Academics[edit]

Organization[edit]

As of the 2018-2019 academic year, LISD has 39 faculty associates and 20 non-resident Fellows. The members of the executive committee include Cecilia Rouse, Dean of the Woodrow Wilson School; Mark R. Beissinger, Henry W. Putnam Professor of Politics; and Amaney Jamal, Edwards S. Sanford Professor of Politics.[11] Members of the Executive Committee include Prince Hans Adam II of Liechtenstein; Hereditary Prince Alois of Liechtenstein; and Ursula Plassnik, Ambassador of the Republic of Austria to the Swiss Confederation.[12][13] In addition to the executive committee, the advisory council also allows input from scholars at other universities and research institutes to lead new projects. Members of the advisory council include Ali Ansari, Professor of Iranian History at the University of St. Andrews, and William A. Maley, Professor of Asia-Pacific College of Diplomacy at the Australian National University.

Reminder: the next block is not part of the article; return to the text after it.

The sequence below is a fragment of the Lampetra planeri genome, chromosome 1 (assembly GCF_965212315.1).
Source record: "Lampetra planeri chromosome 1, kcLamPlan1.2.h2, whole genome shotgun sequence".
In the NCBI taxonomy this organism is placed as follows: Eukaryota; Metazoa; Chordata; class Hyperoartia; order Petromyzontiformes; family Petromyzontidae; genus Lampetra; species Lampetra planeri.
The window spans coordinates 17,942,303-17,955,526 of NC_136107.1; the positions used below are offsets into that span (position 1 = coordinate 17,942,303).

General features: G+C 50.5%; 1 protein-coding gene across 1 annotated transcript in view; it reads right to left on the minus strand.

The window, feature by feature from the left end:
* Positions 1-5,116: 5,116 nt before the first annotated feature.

Courses[edit]

The Institute organizes a number of courses at Princeton University, including "Theory and Practice of International Diplomacy" and "Topics in International Relations: International Crisis Diplomacy". These courses aim to provide undergraduate and graduate students with foundational knowledge about the causes and implications of geopolitical conflicts and crises.[14][15] In October 2018, LISD co-sponsored a new online edX course with Tel Aviv University entitled "HOPE: Human Odyssey to Political Existentialism".[16] The course explores various themes that define humanity.[17] Outside of coursework, students are able take part in various initiatives such as the Emerging Foreign and Security Dimensions (EFSD) Fellowship or the Program on Religion, Diplomacy, and International Relations (PORDIR).[18][19]

Research[edit]

Faculty and Fellows[edit]

Faculty and research Fellows of LISD frequently publish in national and international media outlets.[20][21][22] Resident Fellows spend a year at Princeton University. Faculty and Fellows associated with LISD include:

Events[edit]

LISD hosts a number of workshop, events, and seminars for Princeton-affiliated students, faculty, and staff, as well as the general public. Most events are held on campus at Bendheim Hall, while some have been hosted by the Princeton Club of New York and the headquarters of the United Nations in New York.[23][24][25][26][27][28]